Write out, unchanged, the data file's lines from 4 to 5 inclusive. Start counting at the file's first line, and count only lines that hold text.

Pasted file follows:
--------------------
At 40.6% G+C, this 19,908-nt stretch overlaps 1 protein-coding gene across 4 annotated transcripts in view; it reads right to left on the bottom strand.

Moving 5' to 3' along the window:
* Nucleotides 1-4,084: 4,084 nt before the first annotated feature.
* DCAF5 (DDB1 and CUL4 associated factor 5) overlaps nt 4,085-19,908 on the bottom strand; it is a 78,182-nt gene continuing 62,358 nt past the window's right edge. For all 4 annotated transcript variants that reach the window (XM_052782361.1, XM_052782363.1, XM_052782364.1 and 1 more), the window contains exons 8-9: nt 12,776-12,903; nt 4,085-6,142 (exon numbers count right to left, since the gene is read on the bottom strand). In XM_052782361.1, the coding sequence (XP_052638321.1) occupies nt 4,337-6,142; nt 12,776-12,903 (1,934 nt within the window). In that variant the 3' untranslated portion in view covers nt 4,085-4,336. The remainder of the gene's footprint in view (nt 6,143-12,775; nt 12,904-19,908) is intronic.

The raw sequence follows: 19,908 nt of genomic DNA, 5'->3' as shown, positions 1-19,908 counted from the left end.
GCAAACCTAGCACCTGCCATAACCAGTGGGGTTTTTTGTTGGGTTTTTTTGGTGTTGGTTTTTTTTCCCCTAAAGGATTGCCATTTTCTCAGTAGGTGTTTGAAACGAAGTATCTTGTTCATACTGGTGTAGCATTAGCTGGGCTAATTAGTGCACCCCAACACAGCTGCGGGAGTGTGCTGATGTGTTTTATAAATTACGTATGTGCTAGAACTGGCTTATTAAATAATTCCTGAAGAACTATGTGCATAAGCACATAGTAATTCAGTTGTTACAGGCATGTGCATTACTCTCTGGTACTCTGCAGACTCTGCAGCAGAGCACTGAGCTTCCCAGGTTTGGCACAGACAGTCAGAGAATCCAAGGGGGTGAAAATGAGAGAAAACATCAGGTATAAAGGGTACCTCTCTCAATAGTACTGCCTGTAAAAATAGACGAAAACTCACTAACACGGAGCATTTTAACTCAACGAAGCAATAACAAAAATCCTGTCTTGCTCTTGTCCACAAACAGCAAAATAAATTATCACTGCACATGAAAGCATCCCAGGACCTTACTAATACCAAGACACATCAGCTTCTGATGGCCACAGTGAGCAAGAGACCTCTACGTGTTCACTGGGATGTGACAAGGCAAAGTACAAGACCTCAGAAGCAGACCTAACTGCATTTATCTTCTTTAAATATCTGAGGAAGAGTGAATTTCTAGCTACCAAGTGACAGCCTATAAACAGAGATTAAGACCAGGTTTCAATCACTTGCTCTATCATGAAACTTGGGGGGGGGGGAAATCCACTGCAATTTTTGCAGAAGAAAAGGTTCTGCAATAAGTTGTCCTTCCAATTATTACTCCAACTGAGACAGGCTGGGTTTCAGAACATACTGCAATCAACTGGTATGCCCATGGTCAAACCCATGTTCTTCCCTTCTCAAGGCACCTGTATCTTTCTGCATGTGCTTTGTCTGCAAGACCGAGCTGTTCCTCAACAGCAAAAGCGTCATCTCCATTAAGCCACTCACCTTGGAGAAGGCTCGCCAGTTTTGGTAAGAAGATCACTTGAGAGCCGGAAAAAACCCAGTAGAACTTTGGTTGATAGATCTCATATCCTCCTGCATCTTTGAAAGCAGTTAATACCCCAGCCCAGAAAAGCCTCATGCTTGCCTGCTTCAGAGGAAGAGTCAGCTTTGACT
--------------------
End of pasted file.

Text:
* DCAF5 (DDB1 and CUL4 associated factor 5) overlaps nt 4,085-19,908 on the bottom strand; it is a 78,182-nt gene continuing 62,358 nt past the window's right edge. For all 4 annotated transcript variants that reach the window (XM_052782361.1, XM_052782363.1, XM_052782364.1 and 1 more), the window contains exons 8-9: nt 12,776-12,903; nt 4,085-6,142 (exon numbers count right to left, since the gene is read on the bottom strand). In XM_052782361.1, the coding sequence (XP_052638321.1) occupies nt 4,337-6,142; nt 12,776-12,903 (1,934 nt within the window). In that variant the 3' untranslated portion in view covers nt 4,085-4,336. The remainder of the gene's footprint in view (nt 6,143-12,775; nt 12,904-19,908) is intronic.

The raw sequence follows: 19,908 nt of genomic DNA, 5'->3' as shown, positions 1-19,908 counted from the left end.